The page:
William John Swainson facts for kids
|William John Swainson|
8 October 1789|
St. Mary Newington, London, United Kingdom
|Died||6 December 1855
Fern Grove, Hutt Valley, New Zealand
|Fields||Ornithology, malacology, entomology, natural history|
Swainson was born in Dover Place, St. Mary Newington, London. He was the eldest son of John Timothy Swainson, who was also of the Linnean Society. William worked at the Liverpool Customs when he was 14. He studied the ichthyology of western Sicily. In 1815, he returned to England because he became ill.
In 1816 he went with the explorer Henry Koster to Brazil. They did not spend a long time on shore because of a revolution. However, Swainson brought to England over 20,000 insects, 1,200 species of plants, drawings of 120 species of fish, and about 760 bird skins.
As with many Victorian scientists, Swainson was also a member of many societies. He was elected as a fellow to the Royal Society after his return from Brazil on 14 December 1820. In 1823, he married his first wife Mary Parkes, and had four sons and a daughter. His wife died in 1835.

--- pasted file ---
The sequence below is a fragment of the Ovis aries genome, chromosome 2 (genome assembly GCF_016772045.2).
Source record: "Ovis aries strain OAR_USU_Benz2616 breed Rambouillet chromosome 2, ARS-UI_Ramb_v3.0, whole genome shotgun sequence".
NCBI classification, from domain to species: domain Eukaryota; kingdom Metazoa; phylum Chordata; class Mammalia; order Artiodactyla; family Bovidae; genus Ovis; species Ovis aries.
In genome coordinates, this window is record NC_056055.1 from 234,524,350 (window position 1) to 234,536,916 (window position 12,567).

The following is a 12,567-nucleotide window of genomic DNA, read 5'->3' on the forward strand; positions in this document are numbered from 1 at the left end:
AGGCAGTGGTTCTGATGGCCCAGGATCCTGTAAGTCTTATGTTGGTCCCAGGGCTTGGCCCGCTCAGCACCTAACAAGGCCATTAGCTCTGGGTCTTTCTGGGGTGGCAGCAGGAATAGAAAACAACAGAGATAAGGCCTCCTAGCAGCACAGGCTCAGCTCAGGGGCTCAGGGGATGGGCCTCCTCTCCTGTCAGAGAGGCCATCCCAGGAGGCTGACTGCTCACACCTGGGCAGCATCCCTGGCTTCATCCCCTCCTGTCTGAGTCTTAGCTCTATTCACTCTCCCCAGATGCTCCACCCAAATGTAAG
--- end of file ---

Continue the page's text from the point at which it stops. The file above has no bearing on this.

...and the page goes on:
Species named after William Swainson
Many birds were named after William Swainson.
- John James Audubon named Swainson's Warbler Limnothlypis swainsonii
- Charles Lucien Bonaparte named Swainson's Hawk Buteo swainsoni
- Thomas Nuttall named Swainson's Thrush Catharus ustulatus
- Swainson's Francolin Francolinus swainsonii
- Swainson's Sparrow Passer swainsonii
- Swainson's Antcatcher Myrmeciza longipes
- Swainson's Fire-eye Pyriglena atra
- Swainson's Flycatcher Myiarchus swainsoni
- Swainson's Toucan Ramphastos swainsonii
Images for kids
In this Zoological Illustrations lithograph Swainson depicted Urania sloanus, a now extinct species
William John Swainson Facts for Kids. Kiddle Encyclopedia.